Flynn’s had some parting advice to filmmakers, “As a broadcaster we are not in the business of paying someone to make a theatrical film. We’re in the business of buying films for television and until people can figure out a way to finance a theatrical documentary purely by theatrical revenues then the TV factor is always going to be there and in may cases it’s should be the lead factor. It’s great and wonderful for a few people to see a film at a festival, but its considerably better for hundreds of thousands of people to see it on television, I think. The goal is to get your film seen.”

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Front Page, Industry News

The Hot Docs Survival Guide: A Broadcaster Profile of Shaw Media

By TO411 Daily staff writer Daisy Maclean

With just over a month and a half to go before North America’s largest documentary festival, conference and market, it’s a good idea to start preparing to make the most of your time there. Being in the know is key when it comes to your film festival experience and so we here at TO411 Daily have profiled three Canadian national broadcasters who will be in attendance at HotDocs 2012.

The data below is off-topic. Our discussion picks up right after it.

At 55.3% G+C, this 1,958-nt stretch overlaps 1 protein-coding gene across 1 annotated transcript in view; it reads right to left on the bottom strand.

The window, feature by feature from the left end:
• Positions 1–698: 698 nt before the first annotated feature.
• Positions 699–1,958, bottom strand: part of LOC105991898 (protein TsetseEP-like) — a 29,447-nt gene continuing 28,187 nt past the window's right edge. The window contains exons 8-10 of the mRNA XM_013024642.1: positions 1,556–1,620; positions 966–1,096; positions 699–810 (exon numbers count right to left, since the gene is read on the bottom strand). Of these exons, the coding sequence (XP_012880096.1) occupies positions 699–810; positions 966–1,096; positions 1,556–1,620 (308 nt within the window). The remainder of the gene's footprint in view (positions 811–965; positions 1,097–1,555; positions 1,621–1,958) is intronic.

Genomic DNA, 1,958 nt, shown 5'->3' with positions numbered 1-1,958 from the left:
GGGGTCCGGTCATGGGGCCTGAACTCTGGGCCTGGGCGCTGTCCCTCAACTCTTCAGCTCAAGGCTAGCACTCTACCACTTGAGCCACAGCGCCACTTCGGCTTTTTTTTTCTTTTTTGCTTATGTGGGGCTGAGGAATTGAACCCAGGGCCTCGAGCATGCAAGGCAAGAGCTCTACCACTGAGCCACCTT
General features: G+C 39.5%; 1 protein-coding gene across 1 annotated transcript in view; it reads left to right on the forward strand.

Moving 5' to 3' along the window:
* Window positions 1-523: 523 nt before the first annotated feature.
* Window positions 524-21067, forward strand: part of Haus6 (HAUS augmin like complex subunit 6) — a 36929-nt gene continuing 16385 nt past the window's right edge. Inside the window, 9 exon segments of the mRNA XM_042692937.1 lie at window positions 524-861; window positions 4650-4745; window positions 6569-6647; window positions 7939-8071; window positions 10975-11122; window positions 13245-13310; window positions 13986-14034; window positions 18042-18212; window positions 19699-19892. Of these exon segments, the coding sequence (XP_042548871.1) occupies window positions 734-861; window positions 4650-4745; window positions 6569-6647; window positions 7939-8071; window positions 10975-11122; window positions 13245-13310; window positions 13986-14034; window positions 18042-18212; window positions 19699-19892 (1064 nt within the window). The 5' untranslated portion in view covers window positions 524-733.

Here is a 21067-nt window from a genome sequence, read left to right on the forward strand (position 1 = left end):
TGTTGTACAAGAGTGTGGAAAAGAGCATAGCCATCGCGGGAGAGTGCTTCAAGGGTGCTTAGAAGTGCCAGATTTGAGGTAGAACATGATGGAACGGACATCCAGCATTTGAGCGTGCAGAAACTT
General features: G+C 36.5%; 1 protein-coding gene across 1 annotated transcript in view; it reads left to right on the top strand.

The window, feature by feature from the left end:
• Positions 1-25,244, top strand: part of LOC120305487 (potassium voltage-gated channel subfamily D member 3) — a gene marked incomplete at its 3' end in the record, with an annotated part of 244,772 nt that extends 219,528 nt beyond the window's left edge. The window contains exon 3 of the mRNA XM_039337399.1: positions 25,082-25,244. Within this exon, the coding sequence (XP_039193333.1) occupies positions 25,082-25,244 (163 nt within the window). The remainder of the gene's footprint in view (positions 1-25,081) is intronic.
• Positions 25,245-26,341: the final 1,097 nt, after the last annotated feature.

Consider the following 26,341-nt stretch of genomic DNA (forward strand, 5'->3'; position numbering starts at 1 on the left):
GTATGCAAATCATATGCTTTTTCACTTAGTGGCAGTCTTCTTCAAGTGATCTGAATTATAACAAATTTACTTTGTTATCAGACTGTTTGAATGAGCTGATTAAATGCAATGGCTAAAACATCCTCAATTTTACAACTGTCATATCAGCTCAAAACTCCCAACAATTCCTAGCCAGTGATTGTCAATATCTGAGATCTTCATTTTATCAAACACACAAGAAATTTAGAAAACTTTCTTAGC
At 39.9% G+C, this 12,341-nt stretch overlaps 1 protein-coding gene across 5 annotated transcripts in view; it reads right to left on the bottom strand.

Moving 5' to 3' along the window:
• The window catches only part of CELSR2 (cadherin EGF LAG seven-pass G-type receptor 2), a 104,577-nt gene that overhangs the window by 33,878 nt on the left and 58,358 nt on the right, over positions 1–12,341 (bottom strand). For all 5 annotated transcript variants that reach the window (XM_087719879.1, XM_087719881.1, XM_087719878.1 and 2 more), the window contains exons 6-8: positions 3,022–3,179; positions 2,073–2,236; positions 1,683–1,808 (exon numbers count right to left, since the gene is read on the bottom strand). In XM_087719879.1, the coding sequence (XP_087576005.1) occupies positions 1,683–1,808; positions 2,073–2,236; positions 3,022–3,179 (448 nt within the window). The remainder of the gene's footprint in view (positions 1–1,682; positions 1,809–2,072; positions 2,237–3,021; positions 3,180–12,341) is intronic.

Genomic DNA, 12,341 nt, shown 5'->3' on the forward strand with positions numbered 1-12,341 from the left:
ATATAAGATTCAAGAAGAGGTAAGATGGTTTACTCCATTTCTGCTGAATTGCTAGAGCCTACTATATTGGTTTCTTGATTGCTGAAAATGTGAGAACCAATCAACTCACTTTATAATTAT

I talked with Sarah Jane Flynn, senior director of original factual content for Shaw Media, whose team oversees anything unscripted, that is not lifestyle, on Global Television, History Television and TVtropolis. Global television is Shaw media’s conventional network that reaches 27 million households across Canada. They have recently announced a new series of one-off documentaries called Close Up, each one hour documentary will look at unusual subcultures of people living life in an interesting way.

“We have a handful that are in production and more in development,” explains Flynn. “Their topics range from animism, roller-derby, to the E-sports world (the world of people that game competitively), also we are looking at doll culture as well as something called Fan-Ladies, which is about middle-aged women who are super-fans.”